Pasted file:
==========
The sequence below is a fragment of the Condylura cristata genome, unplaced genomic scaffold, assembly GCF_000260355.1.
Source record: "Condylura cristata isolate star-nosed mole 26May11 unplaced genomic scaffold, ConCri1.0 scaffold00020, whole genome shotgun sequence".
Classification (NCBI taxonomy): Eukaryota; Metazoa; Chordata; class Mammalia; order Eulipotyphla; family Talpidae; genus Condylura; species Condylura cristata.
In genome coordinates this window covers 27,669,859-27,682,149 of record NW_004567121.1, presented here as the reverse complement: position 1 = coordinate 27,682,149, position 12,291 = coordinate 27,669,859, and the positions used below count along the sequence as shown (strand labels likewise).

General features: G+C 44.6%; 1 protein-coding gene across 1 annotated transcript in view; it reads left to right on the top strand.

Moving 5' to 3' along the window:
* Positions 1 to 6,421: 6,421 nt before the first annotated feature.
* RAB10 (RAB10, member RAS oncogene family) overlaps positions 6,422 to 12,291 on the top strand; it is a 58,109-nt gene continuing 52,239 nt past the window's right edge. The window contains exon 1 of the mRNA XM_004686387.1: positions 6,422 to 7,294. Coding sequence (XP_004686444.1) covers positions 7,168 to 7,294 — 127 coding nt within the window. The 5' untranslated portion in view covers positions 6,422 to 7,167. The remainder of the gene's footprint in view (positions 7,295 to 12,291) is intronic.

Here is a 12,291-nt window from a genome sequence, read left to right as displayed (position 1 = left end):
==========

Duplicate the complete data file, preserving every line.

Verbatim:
The sequence below is a fragment of the Condylura cristata genome, unplaced genomic scaffold, assembly GCF_000260355.1.
Source record: "Condylura cristata isolate star-nosed mole 26May11 unplaced genomic scaffold, ConCri1.0 scaffold00020, whole genome shotgun sequence".
Classification (NCBI taxonomy): Eukaryota; Metazoa; Chordata; class Mammalia; order Eulipotyphla; family Talpidae; genus Condylura; species Condylura cristata.
In genome coordinates this window covers 27,669,859-27,682,149 of record NW_004567121.1, presented here as the reverse complement: position 1 = coordinate 27,682,149, position 12,291 = coordinate 27,669,859, and the positions used below count along the sequence as shown (strand labels likewise).

General features: G+C 44.6%; 1 protein-coding gene across 1 annotated transcript in view; it reads left to right on the top strand.

Moving 5' to 3' along the window:
* Positions 1 to 6,421: 6,421 nt before the first annotated feature.
* RAB10 (RAB10, member RAS oncogene family) overlaps positions 6,422 to 12,291 on the top strand; it is a 58,109-nt gene continuing 52,239 nt past the window's right edge. The window contains exon 1 of the mRNA XM_004686387.1: positions 6,422 to 7,294. Coding sequence (XP_004686444.1) covers positions 7,168 to 7,294 — 127 coding nt within the window. The 5' untranslated portion in view covers positions 6,422 to 7,167. The remainder of the gene's footprint in view (positions 7,295 to 12,291) is intronic.

Here is a 12,291-nt window from a genome sequence, read left to right as displayed (position 1 = left end):